Wilson really sees what is not there. He is a preacher of visualizing success before it happens. Before Sunday Night Football In last year’s game, Wilson took the field and completed a two-minute drill during the warm-up before the game, despite the fact that:

A. He was ruled out while recovering from middle finger surgery, and…

B. He was alone with no teammates or defenders on the field.

He not only trained by himself, but also talked to himself. Wilson called for games, barked out loud, and inspired the real world of teammates in his head.

Just days after joining the Broncos in March, Wilson spent a week of practice with quarterbacks and wide receivers in San Diego to set Denver’s offense (the fact that Wilson essentially set the offense himself shows how new attacking Denver would be beneficial). show favorite parts of Wilson’s system that he ran in Seattle). The players on the trip joked that it was a miniature training camp because Wilson planned every minute and there was no dead time. Buses come to this is time, practice what time, weightlifting hereconference rooms there. Even dinner was planned to the smallest detail. Wilson chose a restaurant (obviously), but no waiter came to take his order. Instead, they were served a special menu that Wilson had already prepared. Reserve quarterback Josh Johnson, one of the most traveled quarterbacks in the NFL, said Wilson’s consistency and premeditation is his superpower.

“Details are everything,” says Johnson. “That’s what separates good teams from bad ones — teams that make details second nature. So when you get to December, January and February, you’re rolling.”

Lately, Broncos left tackle Garett Bolles’ days have been frequently interrupted by FaceTime from Russ. Every time Wilson has a question, he turns to Bolles via FaceTime. It could be tic-tac-toe, like how he wants Bolles to defend his blind side in a certain game. But it could also be because he wants Bolles to take the lead and instill maturity in the offensive line, or even just to discuss their life as fathers. And since Wilson questions Bolles all the time, Bolles said he feels entitled to question Russ when he has a question too.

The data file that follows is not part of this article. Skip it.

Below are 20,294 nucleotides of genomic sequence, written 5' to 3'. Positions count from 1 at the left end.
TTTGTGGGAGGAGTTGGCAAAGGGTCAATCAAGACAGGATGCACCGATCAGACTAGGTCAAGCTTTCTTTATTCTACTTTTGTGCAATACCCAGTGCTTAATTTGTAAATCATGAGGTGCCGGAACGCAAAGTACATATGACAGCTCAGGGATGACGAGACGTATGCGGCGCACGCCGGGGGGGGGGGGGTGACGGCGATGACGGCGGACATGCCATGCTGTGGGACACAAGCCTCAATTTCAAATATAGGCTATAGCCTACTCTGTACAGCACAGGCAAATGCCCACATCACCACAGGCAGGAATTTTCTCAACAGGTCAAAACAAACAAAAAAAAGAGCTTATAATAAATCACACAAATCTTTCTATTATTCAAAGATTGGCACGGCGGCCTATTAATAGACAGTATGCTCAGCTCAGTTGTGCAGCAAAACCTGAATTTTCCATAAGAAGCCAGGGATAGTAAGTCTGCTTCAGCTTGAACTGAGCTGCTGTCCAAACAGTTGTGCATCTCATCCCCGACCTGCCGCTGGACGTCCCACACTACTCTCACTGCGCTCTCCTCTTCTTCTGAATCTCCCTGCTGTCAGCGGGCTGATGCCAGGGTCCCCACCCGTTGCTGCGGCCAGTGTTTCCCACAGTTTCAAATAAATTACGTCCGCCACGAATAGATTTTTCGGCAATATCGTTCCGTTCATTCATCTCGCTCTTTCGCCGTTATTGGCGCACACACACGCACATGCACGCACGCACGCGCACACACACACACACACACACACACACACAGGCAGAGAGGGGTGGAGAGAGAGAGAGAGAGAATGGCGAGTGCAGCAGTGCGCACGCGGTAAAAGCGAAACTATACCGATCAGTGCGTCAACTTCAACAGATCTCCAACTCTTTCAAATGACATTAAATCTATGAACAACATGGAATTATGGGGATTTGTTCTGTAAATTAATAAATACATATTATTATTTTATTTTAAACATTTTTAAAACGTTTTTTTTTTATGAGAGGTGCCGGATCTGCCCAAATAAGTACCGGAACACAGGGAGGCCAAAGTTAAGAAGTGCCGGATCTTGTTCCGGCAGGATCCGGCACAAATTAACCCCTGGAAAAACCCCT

“I blocked a lot of quarterbacks,” said Balls, who joined the team in 2017 and is Denver’s longest-serving forward. “The presence of a guy like that changes everyone’s behavior.”

Asked if he’s ever been around someone like Wilson, Bolles shakes his head and starts listing names.

“Michael Jordan, Kobe, Steph Curry, LeBron James, Serena Williams, Simone Biles,” Bolles says. “[Wilson’s] the mindset is the same as that of all these people.”

On Tuesday, several thousand fans gathered at the Broncos’ training camp to sit on a hillside (without shade) and watch the team practice. It was 92 degrees. After a two-hour practice, at least 300 fans were stuck around the yellow rope separating them from the field, waiting for Wilson to pass. The rope stretched 100 yards from one end zone to the other, and the fans were packed so tightly it looked like a giant Red Rover game. Wilson, methodically as always, started all the way to the left of the VIP area in the corner of the end zone, then signed his way 100 yards to the other side of the field. It took him over half an hour to get through it all. On the opposite side, Wilson’s wife Ciara lingered in the shadows until her husband had finished. He does a 100 yard signing session every day. Wilson ended Denver’s long line of quarterbacks and replaced it with a much longer line of fans.

After practice on Wednesday, after the marathon signing session, and after he played with his three kids on the field, Wilson wandered into the corner of the end zone for an interview in the Denver sun. During a conversation with a journalist, he noticed that something was wrong. At the opposite corner of the opposite end zone—easily 130 yards—Wilson noticed that the Broncos’ choke points were coming out of the Denver fieldhouse rather than their main building. Schedule violation. Russ was worried.

“Hi, Patrick,” Russ said to Patrick Smith, director of communications. Why are they coming out of there?

“Yoga,” Smith said evenly.

“Ah, I understand,” Wilson said with relief. He returned to the conversation he had. “I’m sorry. I wanted to make sure I didn’t miss anything.”